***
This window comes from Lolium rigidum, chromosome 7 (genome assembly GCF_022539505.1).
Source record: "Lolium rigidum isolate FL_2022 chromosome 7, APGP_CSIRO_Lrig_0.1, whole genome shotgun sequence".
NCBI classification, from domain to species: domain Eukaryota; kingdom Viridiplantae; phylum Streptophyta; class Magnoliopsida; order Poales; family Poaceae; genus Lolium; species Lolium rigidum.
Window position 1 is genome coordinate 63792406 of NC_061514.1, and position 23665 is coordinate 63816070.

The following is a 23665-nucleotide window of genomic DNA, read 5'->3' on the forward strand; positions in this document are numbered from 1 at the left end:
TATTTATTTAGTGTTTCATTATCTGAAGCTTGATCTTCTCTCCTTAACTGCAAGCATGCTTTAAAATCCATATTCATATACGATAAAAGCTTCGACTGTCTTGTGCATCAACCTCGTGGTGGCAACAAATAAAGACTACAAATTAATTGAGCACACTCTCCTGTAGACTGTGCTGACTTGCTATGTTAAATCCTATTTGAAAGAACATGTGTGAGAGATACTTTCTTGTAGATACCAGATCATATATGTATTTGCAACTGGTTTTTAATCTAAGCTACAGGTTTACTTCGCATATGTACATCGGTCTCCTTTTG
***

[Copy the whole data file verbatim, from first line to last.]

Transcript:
This window comes from Lolium rigidum, chromosome 7 (genome assembly GCF_022539505.1).
Source record: "Lolium rigidum isolate FL_2022 chromosome 7, APGP_CSIRO_Lrig_0.1, whole genome shotgun sequence".
NCBI classification, from domain to species: domain Eukaryota; kingdom Viridiplantae; phylum Streptophyta; class Magnoliopsida; order Poales; family Poaceae; genus Lolium; species Lolium rigidum.
Window position 1 is genome coordinate 63792406 of NC_061514.1, and position 23665 is coordinate 63816070.

The following is a 23665-nucleotide window of genomic DNA, read 5'->3' on the forward strand; positions in this document are numbered from 1 at the left end:
TATTTATTTAGTGTTTCATTATCTGAAGCTTGATCTTCTCTCCTTAACTGCAAGCATGCTTTAAAATCCATATTCATATACGATAAAAGCTTCGACTGTCTTGTGCATCAACCTCGTGGTGGCAACAAATAAAGACTACAAATTAATTGAGCACACTCTCCTGTAGACTGTGCTGACTTGCTATGTTAAATCCTATTTGAAAGAACATGTGTGAGAGATACTTTCTTGTAGATACCAGATCATATATGTATTTGCAACTGGTTTTTAATCTAAGCTACAGGTTTACTTCGCATATGTACATCGGTCTCCTTTTG